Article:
Domesticating Dragons – Snippet 06
The New Guy
I took the elevator up to seven, where no one was waiting. I suppose I could have lingered in the lobby, but I imagined I could feel Fulton watching me over the security cameras. If he saw me waiting, he might decide to fill my time with more invasive security questions.
I tiptoed through the hatchery, where the same pair of white-garbed staffers ignored me. I watched as they entered one of the hatching pods and team-lifted an egg, rotating it forty-five degrees. They lowered it back into the foam holder with exaggerated slowness. Like a mother with a newborn infant. Sunlight bathed the entire pod like a spotlight. Warm air spilled out the open door; it had to be almost a hundred degrees in there.
I might have remembered it wrong, but this seemed to be the same egg from my last visit. The skylights for the other pods remained closed, which cloaked their empty egg-beds in twilight. Maybe I’d caught a lull in the design-print-hatch process, but the stillness to the place worried me. No eggs meant no dragons, and as far as I knew, dragons were the company’s main source of revenue.
I hurried into the open door of Evelyn’s office. She sat behind no less than six holo-projector screens but had her eyes on one and was speaking into a headset. “Yes, Robert.”
The back of the screen was opaque, but I had a feeling she was on a video call with the big boss. I started to retreat, but she spotted me and beckoned me inside. When I tried to back out, she beckoned harder.
“We’ll get it done,” she said. “Okay. Bye.” She eased the headset out of her hair and smiled at me, showing white teeth. “Noah Parker.”
“Sorry I’m late. I didn’t know there would be a security interview.”
She waved off my apology. “It’s been a crazy morning all around.”
Tell me about it. I gestured at where the screen had been. “Was that Robert Greaves?”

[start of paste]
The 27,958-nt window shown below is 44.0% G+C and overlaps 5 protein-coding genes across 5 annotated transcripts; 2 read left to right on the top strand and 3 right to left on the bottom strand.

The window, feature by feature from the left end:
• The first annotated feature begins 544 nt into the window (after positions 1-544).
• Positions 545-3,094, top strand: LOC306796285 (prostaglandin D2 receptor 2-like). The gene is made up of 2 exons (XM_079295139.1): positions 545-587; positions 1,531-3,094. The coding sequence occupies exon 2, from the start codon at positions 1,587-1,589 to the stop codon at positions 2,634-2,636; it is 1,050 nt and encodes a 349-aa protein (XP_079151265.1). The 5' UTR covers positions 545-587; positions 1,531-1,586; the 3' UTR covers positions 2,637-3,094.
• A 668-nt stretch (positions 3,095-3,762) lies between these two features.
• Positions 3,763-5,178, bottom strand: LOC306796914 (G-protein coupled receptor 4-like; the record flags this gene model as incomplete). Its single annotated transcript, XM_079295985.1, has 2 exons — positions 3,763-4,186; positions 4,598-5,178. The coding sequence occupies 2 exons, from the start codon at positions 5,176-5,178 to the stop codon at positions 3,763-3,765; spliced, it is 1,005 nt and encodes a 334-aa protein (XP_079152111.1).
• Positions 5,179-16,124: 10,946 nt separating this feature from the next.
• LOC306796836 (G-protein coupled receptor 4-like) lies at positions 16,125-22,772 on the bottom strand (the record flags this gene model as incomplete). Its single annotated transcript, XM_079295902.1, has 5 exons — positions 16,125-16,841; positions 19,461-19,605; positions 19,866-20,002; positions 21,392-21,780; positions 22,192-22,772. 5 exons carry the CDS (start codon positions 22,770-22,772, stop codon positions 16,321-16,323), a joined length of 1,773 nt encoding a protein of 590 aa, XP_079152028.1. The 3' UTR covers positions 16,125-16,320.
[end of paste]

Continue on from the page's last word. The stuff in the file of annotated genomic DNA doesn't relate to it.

She nodded. “He’s breathing down my neck about the wild dragons. Which is why I’m glad you could get started. Come on, I’ll introduce you to our team.”
We passed through a set of Plexiglas doors to an odd-shaped room. The walls formed a hexagon. No, a pentagon. Five walls and five cozy workstations encircled a lab instrument the size of a minivan. I caught glimpses of it as we walked around to the right. Robotic arms zoomed back and forth on titanium guide poles, like an oversized 3D printer.
“What’s with the robotic arms?” I asked.
“That’s our biological printer.”
I sucked in a sharp breath. “The God Machine.” I’d heard whispers of the instrument that turned genetic code into viable dragon eggs. I couldn’t wait to see it in action.
“Ha! You heard about the nickname.”
“It’s sort of public knowledge.” Then I saw the tall stacks of high-end grid servers behind them. Switchblades. A new class of high-end computers, and there were dozens of them. Completely secure, nearly limitless on-premise computing resources. After working so long and so hard to get here, being this close to them sent a chill down my spine.
We approached the first workstation, where a thirty-something engineer hunched over his keyboard. The engineer part was just a guess; he had the intense stare and terrible posture that usually came with a highly organized mind.
“This is Brian O’Connell,” Evelyn said.
The man went on typing, oblivious to fact that we stood right behind him and Evelyn had just said his name.
“Brian?” Evelyn touched his shoulder.
He flinched and tore his eyes from the screen with obvious reluctance. “Oh, hey.”
“This is Noah, the new design trainee.”